The Supreme Court collegium has issued a statement stating that it will not undertake any further deliberations on the 10 names it had identified for consideration as judges of the Supreme Court.
The collegium’s meeting took place on 26 September, when a total of 11 names were considered for appointment.
The name of Justice Dipankar Datta, the present Chief Justice of Bombay High Court was finalised.
However, the candidature of the other 10 names was still under consideration as their judgements (for examining the quality of judicial work) were to be examined.
Therefore, on 26 September, it was unanimously resolved, that the meeting would convene on 30 September at 4.30 pm.
In an unprecedented turn of events and a very rare happening in the Supreme Court, the bench presided by Justice D Y Chandrachud sat till 9pm, around five hours beyond the regular working hours.
This led to Justice Chandrachud (second most senior judge of the Supreme Court and upcoming Chief Justice of India) not being available for the collegium meeting, therefore the same could not take place.
As the matter was urgent, the Chief Justice of India, U U Lalit sent a proposal by way of circulation.
While the Supreme Court statement did not detail on the proposal, but it has been reported that the said resolution contained names of four candidates for appointment as Supreme Court judges, this included three judges and a senior advocate.
The proposal received assent of the two judges, namely justices S K Kaul and K M Joseph, but justices Chandrachud and S Abdul Nazeer objected to the ‘method adopted’ by the CJI.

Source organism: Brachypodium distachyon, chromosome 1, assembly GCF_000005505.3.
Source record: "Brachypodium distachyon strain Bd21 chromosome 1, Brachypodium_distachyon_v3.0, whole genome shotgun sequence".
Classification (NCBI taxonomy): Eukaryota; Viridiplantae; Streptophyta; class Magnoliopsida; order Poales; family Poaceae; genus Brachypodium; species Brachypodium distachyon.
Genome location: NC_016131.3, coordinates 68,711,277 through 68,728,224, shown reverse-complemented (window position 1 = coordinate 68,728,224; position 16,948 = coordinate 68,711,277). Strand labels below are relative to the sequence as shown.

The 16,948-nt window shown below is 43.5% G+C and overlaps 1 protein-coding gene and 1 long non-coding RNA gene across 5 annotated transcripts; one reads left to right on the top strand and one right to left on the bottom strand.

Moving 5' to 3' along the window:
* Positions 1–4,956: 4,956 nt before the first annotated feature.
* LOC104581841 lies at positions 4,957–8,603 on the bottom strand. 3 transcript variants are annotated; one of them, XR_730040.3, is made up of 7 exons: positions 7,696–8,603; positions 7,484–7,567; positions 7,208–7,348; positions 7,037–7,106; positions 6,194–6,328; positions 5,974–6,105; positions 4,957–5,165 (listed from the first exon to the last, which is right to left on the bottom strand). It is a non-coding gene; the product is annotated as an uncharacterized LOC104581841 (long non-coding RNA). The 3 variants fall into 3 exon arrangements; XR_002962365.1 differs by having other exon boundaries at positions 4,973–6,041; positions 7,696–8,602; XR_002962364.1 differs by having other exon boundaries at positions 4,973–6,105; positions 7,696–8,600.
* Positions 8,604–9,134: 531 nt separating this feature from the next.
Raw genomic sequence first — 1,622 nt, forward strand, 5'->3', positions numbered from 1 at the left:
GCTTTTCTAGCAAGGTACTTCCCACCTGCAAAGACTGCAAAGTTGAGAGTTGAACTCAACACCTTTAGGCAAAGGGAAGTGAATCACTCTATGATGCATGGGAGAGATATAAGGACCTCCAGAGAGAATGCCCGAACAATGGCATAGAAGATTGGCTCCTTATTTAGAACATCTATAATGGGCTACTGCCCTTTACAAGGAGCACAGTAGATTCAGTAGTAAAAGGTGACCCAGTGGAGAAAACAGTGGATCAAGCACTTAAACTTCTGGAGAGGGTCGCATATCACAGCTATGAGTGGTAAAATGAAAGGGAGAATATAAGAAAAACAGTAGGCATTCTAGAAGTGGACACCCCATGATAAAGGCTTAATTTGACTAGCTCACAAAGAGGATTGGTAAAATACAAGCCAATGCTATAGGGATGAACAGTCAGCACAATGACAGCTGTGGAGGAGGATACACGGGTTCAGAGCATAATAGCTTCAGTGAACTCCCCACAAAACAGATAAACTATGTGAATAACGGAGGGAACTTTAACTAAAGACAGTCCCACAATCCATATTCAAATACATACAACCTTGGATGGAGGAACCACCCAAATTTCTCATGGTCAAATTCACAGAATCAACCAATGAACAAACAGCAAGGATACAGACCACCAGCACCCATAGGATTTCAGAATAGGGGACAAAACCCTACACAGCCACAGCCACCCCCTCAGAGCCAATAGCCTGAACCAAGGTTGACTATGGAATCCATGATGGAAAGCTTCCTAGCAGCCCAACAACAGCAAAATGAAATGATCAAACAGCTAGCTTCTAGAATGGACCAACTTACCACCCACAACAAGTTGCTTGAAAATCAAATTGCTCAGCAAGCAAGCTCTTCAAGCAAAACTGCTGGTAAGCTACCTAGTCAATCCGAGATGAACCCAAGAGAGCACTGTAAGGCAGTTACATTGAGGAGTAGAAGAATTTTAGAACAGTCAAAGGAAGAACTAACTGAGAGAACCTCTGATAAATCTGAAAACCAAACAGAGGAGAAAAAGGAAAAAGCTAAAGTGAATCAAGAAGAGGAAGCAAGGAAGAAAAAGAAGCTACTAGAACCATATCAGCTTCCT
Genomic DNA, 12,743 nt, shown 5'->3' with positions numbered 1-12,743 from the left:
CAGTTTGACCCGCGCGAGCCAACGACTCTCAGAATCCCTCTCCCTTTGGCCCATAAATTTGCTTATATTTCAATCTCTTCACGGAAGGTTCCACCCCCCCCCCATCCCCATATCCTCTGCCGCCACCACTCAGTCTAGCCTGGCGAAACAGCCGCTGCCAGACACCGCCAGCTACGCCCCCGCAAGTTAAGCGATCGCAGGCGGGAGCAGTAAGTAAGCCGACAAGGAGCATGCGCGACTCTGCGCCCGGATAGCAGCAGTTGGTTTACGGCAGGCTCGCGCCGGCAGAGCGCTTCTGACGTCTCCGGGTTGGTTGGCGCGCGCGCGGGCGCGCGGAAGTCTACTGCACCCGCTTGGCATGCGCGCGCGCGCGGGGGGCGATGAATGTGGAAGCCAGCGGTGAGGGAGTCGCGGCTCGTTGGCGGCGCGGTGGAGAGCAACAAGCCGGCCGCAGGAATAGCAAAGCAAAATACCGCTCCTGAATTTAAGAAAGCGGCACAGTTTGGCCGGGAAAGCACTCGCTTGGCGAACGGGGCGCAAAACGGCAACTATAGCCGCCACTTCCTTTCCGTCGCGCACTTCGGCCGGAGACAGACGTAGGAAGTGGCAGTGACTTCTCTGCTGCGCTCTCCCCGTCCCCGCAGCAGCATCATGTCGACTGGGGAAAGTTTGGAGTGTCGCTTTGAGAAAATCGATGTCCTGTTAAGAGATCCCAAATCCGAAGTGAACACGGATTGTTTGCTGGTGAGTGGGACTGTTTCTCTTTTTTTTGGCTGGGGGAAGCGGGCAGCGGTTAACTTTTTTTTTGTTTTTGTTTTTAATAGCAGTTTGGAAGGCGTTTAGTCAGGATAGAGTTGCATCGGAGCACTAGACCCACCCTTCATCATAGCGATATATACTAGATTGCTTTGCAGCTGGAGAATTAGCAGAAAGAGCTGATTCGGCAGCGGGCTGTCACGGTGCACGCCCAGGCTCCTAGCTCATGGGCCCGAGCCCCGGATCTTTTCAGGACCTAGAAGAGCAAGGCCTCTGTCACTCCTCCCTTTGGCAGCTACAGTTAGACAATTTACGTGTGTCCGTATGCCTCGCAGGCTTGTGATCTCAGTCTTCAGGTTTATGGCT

Thereafter, the CJI also sent another letter dated 2 October, for soliciting the reasons and inviting alternative suggestions from justices Chandrachud and Nazeer.
However, the two judges chose to remain silent and there was no response on the said communication.
Now on 7 October, the Law Ministry sent a letter to the CJI for nomination of his successor, who would be Justice Chandrachud (being the second senior-most judge).
CJI Lalit is slated to retire on 8 November and as per the Supreme Court convention, the outgoing CJI does not hold collegium meetings when the appointment of his successor has already started.
Therefore, the resolution stated that in view of the above circumstances, no further steps need to be undertaken for the unfinished work in the meeting called for 30 September and hence the same is closed without further deliberations.
Thus, as of today, the collegium remains undecided on the appointment of the 10 judges to the apex court.
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